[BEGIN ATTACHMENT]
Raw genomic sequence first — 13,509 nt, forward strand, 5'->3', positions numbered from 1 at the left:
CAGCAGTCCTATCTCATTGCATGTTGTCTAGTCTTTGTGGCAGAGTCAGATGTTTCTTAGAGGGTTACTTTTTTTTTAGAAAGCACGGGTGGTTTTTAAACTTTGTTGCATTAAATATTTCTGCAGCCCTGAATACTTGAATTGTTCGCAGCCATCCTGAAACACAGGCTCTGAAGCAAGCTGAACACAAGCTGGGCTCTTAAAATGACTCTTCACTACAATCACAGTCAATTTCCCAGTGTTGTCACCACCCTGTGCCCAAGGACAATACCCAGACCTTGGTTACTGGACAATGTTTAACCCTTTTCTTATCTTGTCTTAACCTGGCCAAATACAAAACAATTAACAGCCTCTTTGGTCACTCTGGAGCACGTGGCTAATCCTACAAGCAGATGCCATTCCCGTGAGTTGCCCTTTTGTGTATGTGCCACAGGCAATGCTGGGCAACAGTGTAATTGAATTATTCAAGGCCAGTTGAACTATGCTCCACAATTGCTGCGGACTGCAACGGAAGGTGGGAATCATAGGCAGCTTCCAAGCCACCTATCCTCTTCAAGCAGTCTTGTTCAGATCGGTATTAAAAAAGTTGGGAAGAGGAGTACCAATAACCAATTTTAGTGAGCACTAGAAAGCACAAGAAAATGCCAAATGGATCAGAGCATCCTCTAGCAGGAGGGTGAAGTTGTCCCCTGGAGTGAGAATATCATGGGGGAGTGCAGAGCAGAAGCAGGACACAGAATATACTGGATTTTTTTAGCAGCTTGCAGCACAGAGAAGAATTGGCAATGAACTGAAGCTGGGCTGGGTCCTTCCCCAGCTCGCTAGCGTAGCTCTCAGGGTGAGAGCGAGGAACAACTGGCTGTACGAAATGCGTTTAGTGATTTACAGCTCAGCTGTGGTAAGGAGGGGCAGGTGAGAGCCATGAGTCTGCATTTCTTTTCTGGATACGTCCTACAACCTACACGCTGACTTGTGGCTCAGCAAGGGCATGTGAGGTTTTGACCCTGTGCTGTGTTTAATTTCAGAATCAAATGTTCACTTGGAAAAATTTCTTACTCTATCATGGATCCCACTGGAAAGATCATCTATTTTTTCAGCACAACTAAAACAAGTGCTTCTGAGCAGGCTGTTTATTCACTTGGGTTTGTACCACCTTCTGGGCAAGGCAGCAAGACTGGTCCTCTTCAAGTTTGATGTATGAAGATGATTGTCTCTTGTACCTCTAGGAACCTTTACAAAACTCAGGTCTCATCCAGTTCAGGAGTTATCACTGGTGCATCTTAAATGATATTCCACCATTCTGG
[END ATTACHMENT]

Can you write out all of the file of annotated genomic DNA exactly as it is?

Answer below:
Raw genomic sequence first — 13,509 nt, forward strand, 5'->3', positions numbered from 1 at the left:
CAGCAGTCCTATCTCATTGCATGTTGTCTAGTCTTTGTGGCAGAGTCAGATGTTTCTTAGAGGGTTACTTTTTTTTTAGAAAGCACGGGTGGTTTTTAAACTTTGTTGCATTAAATATTTCTGCAGCCCTGAATACTTGAATTGTTCGCAGCCATCCTGAAACACAGGCTCTGAAGCAAGCTGAACACAAGCTGGGCTCTTAAAATGACTCTTCACTACAATCACAGTCAATTTCCCAGTGTTGTCACCACCCTGTGCCCAAGGACAATACCCAGACCTTGGTTACTGGACAATGTTTAACCCTTTTCTTATCTTGTCTTAACCTGGCCAAATACAAAACAATTAACAGCCTCTTTGGTCACTCTGGAGCACGTGGCTAATCCTACAAGCAGATGCCATTCCCGTGAGTTGCCCTTTTGTGTATGTGCCACAGGCAATGCTGGGCAACAGTGTAATTGAATTATTCAAGGCCAGTTGAACTATGCTCCACAATTGCTGCGGACTGCAACGGAAGGTGGGAATCATAGGCAGCTTCCAAGCCACCTATCCTCTTCAAGCAGTCTTGTTCAGATCGGTATTAAAAAAGTTGGGAAGAGGAGTACCAATAACCAATTTTAGTGAGCACTAGAAAGCACAAGAAAATGCCAAATGGATCAGAGCATCCTCTAGCAGGAGGGTGAAGTTGTCCCCTGGAGTGAGAATATCATGGGGGAGTGCAGAGCAGAAGCAGGACACAGAATATACTGGATTTTTTTAGCAGCTTGCAGCACAGAGAAGAATTGGCAATGAACTGAAGCTGGGCTGGGTCCTTCCCCAGCTCGCTAGCGTAGCTCTCAGGGTGAGAGCGAGGAACAACTGGCTGTACGAAATGCGTTTAGTGATTTACAGCTCAGCTGTGGTAAGGAGGGGCAGGTGAGAGCCATGAGTCTGCATTTCTTTTCTGGATACGTCCTACAACCTACACGCTGACTTGTGGCTCAGCAAGGGCATGTGAGGTTTTGACCCTGTGCTGTGTTTAATTTCAGAATCAAATGTTCACTTGGAAAAATTTCTTACTCTATCATGGATCCCACTGGAAAGATCATCTATTTTTTCAGCACAACTAAAACAAGTGCTTCTGAGCAGGCTGTTTATTCACTTGGGTTTGTACCACCTTCTGGGCAAGGCAGCAAGACTGGTCCTCTTCAAGTTTGATGTATGAAGATGATTGTCTCTTGTACCTCTAGGAACCTTTACAAAACTCAGGTCTCATCCAGTTCAGGAGTTATCACTGGTGCATCTTAAATGATATTCCACCATTCTGG